|Tissue-specific accumulation of polybrominated dipheny lethers (PBDEs) including Deca-BDE and hexabromocyclododecanes (HBCDs) in harbor seals from the northwest Atlantic|
|Shaw, S.D.; Berger, M.L.; Weijs, L.; Covaci, A. (2012). Tissue-specific accumulation of polybrominated dipheny lethers (PBDEs) including Deca-BDE and hexabromocyclododecanes (HBCDs) in harbor seals from the northwest Atlantic. Environ. Int. 44: 1-6. dx.doi.org/10.1016/j.envint.2012.01.001|
|In: Environment International: Elmsford NY. ISSN 0160-4120, more|
Brominated flame retardants: Biomagnification; Endocrine disruption; Developmental toxicity; BDE-209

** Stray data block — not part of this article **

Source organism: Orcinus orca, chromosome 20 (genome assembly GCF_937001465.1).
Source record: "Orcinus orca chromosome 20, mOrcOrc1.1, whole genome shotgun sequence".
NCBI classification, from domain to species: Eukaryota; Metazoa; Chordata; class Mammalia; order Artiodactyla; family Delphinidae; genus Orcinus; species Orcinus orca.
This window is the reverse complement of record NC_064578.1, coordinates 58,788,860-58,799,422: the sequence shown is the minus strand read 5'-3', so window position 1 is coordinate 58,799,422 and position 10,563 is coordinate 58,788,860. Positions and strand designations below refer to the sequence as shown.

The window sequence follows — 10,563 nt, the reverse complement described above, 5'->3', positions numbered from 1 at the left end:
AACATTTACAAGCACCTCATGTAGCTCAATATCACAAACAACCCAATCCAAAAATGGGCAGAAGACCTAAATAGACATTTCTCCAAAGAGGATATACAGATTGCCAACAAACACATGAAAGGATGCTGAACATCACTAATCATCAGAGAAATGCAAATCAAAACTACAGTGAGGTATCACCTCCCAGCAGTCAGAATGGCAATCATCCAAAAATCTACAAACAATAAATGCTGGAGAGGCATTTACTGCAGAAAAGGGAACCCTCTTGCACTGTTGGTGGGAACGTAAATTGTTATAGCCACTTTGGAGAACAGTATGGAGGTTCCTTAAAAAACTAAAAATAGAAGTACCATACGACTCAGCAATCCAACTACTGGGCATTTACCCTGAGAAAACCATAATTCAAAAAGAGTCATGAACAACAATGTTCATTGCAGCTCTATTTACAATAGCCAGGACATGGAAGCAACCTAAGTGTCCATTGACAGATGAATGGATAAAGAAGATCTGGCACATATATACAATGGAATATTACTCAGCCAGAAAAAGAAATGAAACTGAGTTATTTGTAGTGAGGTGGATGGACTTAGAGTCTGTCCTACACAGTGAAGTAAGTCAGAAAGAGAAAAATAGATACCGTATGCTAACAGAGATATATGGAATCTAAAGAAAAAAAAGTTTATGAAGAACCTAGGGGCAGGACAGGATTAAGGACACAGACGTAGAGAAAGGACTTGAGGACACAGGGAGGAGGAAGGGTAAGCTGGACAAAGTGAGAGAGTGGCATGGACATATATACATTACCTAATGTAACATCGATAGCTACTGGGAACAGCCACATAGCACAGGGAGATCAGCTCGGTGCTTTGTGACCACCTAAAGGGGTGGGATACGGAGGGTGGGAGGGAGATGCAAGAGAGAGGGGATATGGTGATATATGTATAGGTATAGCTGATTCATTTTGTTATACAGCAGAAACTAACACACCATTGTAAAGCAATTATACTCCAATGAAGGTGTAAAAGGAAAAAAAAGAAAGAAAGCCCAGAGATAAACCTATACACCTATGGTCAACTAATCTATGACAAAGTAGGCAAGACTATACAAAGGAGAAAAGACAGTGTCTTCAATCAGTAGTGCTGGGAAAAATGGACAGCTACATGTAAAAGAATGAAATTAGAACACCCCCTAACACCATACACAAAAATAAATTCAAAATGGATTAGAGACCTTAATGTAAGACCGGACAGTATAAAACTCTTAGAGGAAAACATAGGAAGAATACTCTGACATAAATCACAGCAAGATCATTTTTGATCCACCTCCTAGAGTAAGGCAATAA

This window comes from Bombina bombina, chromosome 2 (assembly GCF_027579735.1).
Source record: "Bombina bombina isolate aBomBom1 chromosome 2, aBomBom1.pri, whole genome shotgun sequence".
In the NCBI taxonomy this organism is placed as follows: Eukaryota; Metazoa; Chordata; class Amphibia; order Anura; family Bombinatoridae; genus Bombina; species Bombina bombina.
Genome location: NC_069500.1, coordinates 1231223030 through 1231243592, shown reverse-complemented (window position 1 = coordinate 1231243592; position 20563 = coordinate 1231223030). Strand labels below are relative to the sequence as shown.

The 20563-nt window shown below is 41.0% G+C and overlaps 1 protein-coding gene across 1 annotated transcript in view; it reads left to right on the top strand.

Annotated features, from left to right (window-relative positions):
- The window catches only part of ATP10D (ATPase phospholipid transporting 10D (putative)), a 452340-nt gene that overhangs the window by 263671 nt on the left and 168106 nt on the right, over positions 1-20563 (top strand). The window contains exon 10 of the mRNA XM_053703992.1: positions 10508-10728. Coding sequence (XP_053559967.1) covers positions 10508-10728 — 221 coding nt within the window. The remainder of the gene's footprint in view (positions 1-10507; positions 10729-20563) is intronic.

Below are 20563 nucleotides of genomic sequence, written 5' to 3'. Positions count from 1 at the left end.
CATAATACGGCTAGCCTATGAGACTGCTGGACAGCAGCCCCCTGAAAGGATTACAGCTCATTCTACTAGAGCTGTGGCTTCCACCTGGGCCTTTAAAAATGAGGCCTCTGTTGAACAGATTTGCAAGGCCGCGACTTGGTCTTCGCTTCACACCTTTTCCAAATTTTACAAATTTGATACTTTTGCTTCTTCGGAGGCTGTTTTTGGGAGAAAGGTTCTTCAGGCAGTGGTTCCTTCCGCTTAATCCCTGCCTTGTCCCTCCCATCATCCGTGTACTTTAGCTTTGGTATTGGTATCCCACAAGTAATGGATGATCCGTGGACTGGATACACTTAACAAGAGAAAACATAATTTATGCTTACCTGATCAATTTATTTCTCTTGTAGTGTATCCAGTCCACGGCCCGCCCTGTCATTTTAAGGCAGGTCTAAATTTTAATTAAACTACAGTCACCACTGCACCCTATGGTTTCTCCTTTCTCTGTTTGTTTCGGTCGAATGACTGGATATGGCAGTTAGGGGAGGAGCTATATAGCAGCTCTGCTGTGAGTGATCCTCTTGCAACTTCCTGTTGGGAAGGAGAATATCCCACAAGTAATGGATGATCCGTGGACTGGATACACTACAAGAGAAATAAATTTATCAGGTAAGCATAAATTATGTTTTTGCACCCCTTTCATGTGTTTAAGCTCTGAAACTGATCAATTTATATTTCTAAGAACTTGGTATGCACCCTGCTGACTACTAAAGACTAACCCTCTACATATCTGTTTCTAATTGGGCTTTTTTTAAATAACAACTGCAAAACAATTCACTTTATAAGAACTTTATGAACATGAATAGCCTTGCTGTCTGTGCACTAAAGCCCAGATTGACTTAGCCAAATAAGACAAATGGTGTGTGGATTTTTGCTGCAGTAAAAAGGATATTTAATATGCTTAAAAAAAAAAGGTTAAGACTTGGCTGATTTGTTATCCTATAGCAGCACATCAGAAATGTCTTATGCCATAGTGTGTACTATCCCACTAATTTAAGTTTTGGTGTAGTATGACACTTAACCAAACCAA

Polybrominated diphenyl ethers (PBDEs) and hexabromocyclododecanes (HBCDs) are widely used flame retardants that enter coastal waters from multiple sources and biomagnify in marine food webs. PBDEs have been detected at relatively high concentrations in harbor seals, apex predators in the northwest Atlantic. Whereas tri- to hexa-BDEs readily biomagnified from prey fishes to seal blubber, Deca-BDE (BDE-209) did not biomagnify in blubber. To explore tissue-specific differences in the accumulation/biomagnification of BFRs, we analyzed tri- to Deca-BDES in liver of 56 harbor seals (6 adult males, 50 pups), and compared hepatic concentrations and biomagnification potential with those in blubber. HBCDs were analyzed in seal liver and blubber to enable similar comparisons. Hepatic SPBDE (tri- to Octa-BDE) concentrations (range 35–19,547 ng/g lipid weight, lw) were similar to blubber concentrations, while a-HBCD levels in seal liver (range 2–279 ng/g lw) were significantly higher than levels in blubber. Tissue distribution of PBDEs and a-HBCD varied significantly by age and, surprisingly, by gender among the pups. Biomagnification of a-HBCD from fish to seal liver and blubber was negligible to low, implying that harbor seals can metabolize this persistent isomer. Similar to the patterns in blubber, tri- through hexa-BDEs were highly biomagnified from fish to seal liver. In contrast, BDE-209 concentrations in liver were up to five times higher than those in blubber, which is consistent with observations that BDE-209 migrates to perfused tissues such as the liver in biota. Although detection frequency was low, BDE-209 levels in seal liver were up to ten times higher than those in their prey fish, suggesting that the accumulation/biomagnification of Deca-BDE in marine food webs is tissue-specific. As BDE-209 is the dominant PBDE found in marine sediments, its biomagnification in marine ecosystems is of concern.